Other Western allies, including the European Union, Britain, Australia, Canada and Japan, have also imposed sanctions on Moscow, often after consultations with Washington.
Live briefing: Ukraine in the crosshairs
Consult the RFE/RL new live briefing on the massive build-up of Russian military forces near the Ukrainian border, the latest moves by the Kremlin, and the reaction of Kiev and the West to a possible invasion. Ukraine in the crosshairs features the latest developments and analysis, updated throughout the day.
The United States said it was ready to respond to further Russian aggression by withholding technology and resources.
“We will cut [Putin] cut off from western technology, cut it off from western financial resources that will be essential to feed its economy and also to enrich itself,” Deputy US Treasury Secretary Wally Adeyemo told CNBC.
The United States said Feb. 22 it would impose its “first tranche” of sanctions on Russia for what Biden called the start of an invasion of Ukraine.
The measures included blocking sanctions against two Russian banks and sanctions to block Moscow’s access to Western financial institutions, Biden said, saying Moscow’s actions against Ukraine violated international law.
The two designated banks are Russia’s Promsvyazbank, the armed forces bank, and the Kremlin-controlled VEB Bank, the country’s development bank. Together, the two banks hold $80 billion in assets, a senior administration official said in a call with reporters after Biden announced the sanctions.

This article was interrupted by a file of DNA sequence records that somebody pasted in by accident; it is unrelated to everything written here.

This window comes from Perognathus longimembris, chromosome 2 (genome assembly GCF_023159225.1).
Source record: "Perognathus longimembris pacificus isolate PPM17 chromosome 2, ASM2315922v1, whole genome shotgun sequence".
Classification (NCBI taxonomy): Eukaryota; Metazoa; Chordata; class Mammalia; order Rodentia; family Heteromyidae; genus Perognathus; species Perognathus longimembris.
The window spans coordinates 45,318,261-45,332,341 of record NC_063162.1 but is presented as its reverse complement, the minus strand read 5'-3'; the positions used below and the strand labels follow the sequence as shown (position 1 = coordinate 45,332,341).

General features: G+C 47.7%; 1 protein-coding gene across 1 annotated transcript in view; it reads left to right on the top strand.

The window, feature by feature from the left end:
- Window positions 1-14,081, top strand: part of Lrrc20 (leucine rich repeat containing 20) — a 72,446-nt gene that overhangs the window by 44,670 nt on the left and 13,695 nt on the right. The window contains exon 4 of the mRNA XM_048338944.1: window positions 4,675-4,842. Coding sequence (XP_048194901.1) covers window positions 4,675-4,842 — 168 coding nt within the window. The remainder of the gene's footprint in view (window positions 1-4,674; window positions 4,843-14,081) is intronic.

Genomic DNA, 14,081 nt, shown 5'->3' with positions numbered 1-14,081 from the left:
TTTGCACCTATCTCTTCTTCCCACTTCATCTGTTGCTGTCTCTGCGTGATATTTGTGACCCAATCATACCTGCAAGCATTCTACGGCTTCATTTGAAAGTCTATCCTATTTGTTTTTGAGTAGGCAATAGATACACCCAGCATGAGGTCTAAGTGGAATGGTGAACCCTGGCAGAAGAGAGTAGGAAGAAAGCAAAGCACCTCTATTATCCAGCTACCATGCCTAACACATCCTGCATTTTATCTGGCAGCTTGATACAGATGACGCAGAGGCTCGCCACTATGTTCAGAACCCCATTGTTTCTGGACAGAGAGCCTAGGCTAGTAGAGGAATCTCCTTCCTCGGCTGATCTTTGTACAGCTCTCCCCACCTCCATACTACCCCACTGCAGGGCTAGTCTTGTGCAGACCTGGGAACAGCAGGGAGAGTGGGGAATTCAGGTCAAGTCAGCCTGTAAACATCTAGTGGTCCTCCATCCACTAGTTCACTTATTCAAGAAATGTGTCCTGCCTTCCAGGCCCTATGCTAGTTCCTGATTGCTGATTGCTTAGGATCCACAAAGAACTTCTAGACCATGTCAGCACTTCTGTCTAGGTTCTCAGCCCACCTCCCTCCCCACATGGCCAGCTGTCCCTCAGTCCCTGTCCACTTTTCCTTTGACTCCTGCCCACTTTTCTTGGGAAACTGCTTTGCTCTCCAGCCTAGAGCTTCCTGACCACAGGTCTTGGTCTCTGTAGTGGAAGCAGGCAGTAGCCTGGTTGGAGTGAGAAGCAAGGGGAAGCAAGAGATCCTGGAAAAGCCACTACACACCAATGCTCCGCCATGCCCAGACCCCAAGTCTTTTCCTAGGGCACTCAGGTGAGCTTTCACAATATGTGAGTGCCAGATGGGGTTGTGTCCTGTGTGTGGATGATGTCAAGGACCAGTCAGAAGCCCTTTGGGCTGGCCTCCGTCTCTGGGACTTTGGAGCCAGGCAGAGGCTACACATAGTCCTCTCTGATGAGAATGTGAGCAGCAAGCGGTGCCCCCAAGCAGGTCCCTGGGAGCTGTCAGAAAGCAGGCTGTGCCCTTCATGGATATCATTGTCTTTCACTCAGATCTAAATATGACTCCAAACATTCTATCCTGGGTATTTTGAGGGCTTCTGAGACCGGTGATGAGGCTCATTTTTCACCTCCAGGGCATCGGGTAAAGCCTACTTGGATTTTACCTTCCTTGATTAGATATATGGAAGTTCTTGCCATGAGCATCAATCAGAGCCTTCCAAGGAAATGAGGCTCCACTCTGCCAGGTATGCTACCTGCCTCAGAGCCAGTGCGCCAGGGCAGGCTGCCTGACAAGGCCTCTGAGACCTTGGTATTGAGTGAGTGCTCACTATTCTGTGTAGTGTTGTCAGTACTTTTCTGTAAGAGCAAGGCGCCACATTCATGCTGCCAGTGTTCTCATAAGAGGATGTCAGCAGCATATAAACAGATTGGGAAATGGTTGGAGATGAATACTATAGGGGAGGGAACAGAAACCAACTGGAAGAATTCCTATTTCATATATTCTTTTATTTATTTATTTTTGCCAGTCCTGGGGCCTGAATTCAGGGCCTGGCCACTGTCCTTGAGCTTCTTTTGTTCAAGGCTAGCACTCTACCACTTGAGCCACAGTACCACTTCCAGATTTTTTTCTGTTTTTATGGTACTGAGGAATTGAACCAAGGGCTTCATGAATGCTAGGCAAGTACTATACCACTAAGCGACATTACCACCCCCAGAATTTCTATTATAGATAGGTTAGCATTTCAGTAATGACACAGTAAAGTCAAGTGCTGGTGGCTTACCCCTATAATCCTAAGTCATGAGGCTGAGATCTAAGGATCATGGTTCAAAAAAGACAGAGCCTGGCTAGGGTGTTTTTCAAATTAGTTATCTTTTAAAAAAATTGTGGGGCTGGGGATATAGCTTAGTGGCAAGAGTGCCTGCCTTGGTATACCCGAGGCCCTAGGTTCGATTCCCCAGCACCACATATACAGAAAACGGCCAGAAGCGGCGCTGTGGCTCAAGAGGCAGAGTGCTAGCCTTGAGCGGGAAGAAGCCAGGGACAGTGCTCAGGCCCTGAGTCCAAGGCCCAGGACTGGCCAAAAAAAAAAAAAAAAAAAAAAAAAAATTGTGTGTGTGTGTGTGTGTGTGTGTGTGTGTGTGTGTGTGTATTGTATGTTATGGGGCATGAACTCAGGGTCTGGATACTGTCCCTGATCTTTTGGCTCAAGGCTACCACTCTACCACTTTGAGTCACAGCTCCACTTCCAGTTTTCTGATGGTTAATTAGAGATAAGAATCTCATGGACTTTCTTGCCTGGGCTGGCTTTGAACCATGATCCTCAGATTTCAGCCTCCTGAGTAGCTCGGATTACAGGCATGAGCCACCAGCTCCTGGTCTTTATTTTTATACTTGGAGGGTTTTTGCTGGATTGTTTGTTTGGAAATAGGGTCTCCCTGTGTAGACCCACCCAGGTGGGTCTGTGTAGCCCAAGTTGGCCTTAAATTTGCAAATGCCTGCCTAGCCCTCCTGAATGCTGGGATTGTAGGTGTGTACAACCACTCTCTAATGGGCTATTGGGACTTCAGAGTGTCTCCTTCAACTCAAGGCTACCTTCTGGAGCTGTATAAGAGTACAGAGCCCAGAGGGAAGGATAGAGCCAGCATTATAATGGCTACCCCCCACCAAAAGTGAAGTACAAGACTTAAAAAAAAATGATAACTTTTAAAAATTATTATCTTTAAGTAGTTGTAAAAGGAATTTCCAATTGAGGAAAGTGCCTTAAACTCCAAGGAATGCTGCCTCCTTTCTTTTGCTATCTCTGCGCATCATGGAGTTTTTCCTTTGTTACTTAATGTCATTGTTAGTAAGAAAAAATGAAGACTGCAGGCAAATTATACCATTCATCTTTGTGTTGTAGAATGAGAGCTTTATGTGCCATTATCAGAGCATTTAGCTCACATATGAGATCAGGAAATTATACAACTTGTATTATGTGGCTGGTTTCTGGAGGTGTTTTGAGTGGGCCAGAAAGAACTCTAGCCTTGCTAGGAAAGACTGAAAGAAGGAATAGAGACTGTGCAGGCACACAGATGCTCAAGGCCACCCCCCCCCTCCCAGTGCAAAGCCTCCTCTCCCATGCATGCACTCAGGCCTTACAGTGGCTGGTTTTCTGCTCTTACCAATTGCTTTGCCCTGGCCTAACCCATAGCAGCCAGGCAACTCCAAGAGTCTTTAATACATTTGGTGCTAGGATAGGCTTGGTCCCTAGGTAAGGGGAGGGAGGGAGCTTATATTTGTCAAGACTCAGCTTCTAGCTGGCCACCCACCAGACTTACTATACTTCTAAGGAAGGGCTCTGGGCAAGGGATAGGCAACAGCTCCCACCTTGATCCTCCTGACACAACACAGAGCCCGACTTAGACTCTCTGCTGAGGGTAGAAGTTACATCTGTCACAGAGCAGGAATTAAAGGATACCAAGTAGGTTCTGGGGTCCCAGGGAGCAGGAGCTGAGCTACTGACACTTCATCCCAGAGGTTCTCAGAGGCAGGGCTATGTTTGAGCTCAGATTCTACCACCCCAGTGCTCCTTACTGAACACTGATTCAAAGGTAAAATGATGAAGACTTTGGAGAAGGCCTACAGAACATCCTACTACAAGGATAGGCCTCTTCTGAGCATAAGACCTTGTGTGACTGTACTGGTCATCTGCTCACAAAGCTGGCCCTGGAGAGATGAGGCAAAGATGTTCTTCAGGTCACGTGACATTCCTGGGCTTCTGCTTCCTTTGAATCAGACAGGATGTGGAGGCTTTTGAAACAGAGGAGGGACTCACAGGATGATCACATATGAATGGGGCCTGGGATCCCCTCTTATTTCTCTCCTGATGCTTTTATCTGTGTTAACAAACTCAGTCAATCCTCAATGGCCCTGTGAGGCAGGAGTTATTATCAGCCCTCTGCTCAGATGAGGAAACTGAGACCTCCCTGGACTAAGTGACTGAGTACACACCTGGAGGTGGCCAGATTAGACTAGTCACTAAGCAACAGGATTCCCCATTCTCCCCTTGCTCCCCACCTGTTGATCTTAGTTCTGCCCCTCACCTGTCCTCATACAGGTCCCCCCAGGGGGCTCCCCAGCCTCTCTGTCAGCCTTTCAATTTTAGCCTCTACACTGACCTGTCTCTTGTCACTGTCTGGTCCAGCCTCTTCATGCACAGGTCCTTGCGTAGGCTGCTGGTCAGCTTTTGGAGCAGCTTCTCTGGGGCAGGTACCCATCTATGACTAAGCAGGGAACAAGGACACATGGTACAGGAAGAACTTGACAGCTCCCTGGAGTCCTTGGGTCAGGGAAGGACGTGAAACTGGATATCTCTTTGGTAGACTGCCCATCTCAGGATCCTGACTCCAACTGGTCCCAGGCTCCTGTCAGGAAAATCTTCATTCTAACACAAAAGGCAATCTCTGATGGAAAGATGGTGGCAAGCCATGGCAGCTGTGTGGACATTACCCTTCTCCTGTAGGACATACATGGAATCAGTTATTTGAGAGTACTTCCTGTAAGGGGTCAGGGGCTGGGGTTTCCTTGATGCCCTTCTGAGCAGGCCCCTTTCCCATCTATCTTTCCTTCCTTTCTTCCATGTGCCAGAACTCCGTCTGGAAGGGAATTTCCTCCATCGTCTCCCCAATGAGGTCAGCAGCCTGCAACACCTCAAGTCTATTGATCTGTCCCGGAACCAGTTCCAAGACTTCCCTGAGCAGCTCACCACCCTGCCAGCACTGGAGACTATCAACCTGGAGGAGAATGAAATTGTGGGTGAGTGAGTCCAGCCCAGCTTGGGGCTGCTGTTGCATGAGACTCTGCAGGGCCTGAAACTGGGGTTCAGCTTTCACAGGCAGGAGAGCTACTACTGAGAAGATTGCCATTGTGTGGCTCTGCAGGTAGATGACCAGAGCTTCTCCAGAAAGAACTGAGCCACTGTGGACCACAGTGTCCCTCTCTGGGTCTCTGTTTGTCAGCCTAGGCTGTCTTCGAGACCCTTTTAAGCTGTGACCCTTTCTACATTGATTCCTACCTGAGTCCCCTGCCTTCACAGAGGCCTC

The United States also sanctioned Aleksandr Bortnikov, the head of Russia’s Federal Security Service (FSB); the Kremlin’s first deputy chief of staff, Sergei Kirienko; and Promsvyazbank CEO Pyotr Fradkov. Their families are also punished.
The official said that if the invasion continues, Washington is ready to take further action against Russia’s largest financial institutions, including Sberbank and VTB, which collectively hold nearly $750 billion in assets, more than half of all assets held by Russian banks.
“It was the start of an invasion and this is the start of our response. If Putin escalates further, we will escalate further, using both financial sanctions and export controls,” the top said. responsible for administration.
Russia invaded and seized Ukraine’s Crimea region in 2014 and has since aided separatists in eastern Ukraine in their bloody conflict with the government in Kiev.
Moscow had denied it planned to invade Ukraine ahead of Putin’s February 21 order to send troops to breakaway areas, saying they were needed to keep the peace and protect civilians – claims that the West quickly rejected.
Ukraine took a series of steps on February 23 to bolster its security, calling up military reservists aged 18 to 60 and preparing to declare a 30-day state of emergency.
However, the country’s leaders also tried to ensure that calm was maintained, saying that a general mobilization of troops was not necessary at the moment and pledging not to cede any part of its territory.
It also urged its citizens to avoid traveling to Russia and for those there to leave “immediately”, citing a possible disruption of consular assistance amid rising tensions.
Ukrainian President Volodymyr Zelenskiy said in comments on February 23 that he and his army were ready to oppose any possible moves by Russia and Russian-backed separatists.
He also said he expects further Russian sanctions against Ukraine from Kiev’s Western partners.